The “calories in, calories out” energy balance model — the idea that maintaining a healthy weight is simply a matter of balancing how many calories we take in (through eating food) and burn off (through exercise) — is increasingly being challenged.
A growing number of scientists say that model is outdated and that other factors — natural and synthetic chemical compounds called obesogens — also influence how much weight we gain or lose. Such factors, they add, offer a more compelling explanation for our current obesity epidemic.
Writing online in the Atlantic, Brooklyn food writer Kristin Wartman focuses on the latest research involving three obesogens: organotins, fructose and bisphenol-A (BPA). Organotins (a class of chemicals widely used to make pesticides, certain plastics and other products) have been found to create more and bigger fat cells. Crystallized fructose (a synthesized compound used to sweeten many food products) has been found to trick the brain into eating more. And BPA (a chemical widely used in food packaging) has been found to alter the way fat is regulated in the body.
These findings come primarily from animal studies, and what happens to animals doesn’t always predict what will happen to humans. Still, the research is intriguing. It also suggests that we may need to radically alter our current approach to the prevention and treatment of obesity — a change that won’t be universally welcomed.
If the obesogen theory comes to be accepted and casts doubt on the energy balance model, the food industry will be in trouble. It would be harder to keep promoting diet and “health” foods that may be low in calories but that also contain an array of substances that may actually prove to contribute to weight gain.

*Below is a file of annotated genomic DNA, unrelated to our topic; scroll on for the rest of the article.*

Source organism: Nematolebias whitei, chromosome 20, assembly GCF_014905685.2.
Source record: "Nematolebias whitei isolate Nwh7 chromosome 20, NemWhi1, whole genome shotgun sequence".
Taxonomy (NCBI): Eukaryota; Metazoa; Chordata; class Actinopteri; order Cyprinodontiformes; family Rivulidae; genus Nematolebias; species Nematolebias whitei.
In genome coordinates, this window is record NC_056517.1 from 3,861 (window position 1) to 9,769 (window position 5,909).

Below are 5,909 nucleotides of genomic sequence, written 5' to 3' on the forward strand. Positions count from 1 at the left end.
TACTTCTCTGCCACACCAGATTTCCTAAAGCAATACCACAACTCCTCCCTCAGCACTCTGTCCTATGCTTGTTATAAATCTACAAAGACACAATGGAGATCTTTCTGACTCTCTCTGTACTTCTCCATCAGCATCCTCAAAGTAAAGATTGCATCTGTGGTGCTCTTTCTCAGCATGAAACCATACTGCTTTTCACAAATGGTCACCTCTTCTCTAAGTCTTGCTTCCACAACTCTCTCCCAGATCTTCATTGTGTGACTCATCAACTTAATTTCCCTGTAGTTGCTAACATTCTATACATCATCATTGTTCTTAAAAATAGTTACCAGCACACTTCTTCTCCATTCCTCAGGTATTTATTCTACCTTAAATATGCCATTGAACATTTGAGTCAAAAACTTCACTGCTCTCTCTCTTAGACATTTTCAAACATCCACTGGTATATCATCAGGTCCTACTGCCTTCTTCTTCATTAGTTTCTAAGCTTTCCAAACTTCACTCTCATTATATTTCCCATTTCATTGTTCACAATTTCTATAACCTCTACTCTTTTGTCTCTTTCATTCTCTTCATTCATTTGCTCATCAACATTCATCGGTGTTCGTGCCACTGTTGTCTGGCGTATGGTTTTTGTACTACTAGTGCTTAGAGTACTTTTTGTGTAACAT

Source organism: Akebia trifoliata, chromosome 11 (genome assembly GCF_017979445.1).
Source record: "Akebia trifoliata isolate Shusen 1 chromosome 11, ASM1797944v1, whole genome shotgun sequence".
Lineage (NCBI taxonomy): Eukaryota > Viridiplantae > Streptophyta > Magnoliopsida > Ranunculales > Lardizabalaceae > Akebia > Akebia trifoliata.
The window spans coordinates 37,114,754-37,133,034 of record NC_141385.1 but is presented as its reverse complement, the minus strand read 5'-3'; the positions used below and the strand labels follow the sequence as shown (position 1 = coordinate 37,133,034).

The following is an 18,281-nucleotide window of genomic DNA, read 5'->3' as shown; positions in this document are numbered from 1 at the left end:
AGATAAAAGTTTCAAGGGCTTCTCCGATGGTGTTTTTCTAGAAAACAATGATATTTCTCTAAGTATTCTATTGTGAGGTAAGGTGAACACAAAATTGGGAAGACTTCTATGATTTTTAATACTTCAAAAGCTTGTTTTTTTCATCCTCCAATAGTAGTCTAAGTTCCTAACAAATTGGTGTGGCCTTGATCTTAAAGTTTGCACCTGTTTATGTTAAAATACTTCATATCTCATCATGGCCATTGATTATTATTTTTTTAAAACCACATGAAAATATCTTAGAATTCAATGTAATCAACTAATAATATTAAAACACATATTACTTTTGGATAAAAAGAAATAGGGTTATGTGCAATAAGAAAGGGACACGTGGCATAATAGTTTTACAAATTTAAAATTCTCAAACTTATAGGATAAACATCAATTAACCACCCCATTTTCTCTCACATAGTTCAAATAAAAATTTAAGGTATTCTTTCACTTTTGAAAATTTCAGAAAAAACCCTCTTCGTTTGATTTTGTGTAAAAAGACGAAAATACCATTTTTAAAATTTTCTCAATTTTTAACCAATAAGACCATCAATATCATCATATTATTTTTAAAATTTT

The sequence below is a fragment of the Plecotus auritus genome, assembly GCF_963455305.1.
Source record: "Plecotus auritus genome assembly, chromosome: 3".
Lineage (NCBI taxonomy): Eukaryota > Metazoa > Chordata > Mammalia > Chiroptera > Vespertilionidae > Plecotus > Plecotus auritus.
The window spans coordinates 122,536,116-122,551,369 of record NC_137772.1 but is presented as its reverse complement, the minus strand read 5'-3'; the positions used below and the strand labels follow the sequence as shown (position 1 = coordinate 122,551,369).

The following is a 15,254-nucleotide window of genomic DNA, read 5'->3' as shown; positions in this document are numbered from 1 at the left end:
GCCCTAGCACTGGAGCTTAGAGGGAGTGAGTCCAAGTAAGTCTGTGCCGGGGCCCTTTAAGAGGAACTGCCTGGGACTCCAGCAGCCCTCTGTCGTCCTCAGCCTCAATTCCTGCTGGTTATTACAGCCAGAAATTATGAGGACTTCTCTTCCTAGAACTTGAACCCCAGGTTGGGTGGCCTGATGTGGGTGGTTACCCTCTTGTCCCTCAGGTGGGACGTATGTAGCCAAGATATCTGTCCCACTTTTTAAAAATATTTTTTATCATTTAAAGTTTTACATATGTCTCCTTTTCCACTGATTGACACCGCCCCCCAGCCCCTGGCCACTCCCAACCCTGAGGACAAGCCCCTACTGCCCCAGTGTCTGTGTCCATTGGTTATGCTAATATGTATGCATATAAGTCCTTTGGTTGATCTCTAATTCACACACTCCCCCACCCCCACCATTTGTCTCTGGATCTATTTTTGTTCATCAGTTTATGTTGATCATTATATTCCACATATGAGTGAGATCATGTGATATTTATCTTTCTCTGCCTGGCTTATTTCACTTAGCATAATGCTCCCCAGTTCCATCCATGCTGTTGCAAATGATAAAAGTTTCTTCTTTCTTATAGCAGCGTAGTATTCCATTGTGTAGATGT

The emphasis that industry places on personal choice puts the onus back on the individual and leaves the consumer with tough decisions to make about industrial food products and additives. The food industry does not disclose what kinds of potential obesogens, like certain organotins or BPA, are in its products, because these substances are not required to be listed on labels and are difficult for the FDA to regulate. With an emerging debate in the scientific community and an absence of information on labels, consumers are left making their best guess on the safety and health of foods.
And much of the food industry would like to keep things that way, according to Bruce Blumberg, a professor of developmental and cell biology and pharmaceutical sciences at the University of California, Irvine. “What industry typically does is fund studies that produce the opposite conclusions, thereby shedding doubt on the science,” he told Wartman. “If you take BPA as an example, the vast majority of studies performed by independent government and academic scientists show that it has numerous deleterious effects on health. In contrast, not a single industry-funded or -conducted study has found any hazard associated with BPA.”
“Can we afford to continue to frame the discussion simply in terms of calories in and calories out?” asks Wartman at the conclusion of her article. “Or by looking only at conventional categories like fat, protein, and carbohydrates and dairy, meat, grains, and vegetables? Given the proliferation of industrial pollutants and the ultra-processing of foods in our current food systems, it seems that we can’t.”
You can read her article on the Atlantic website.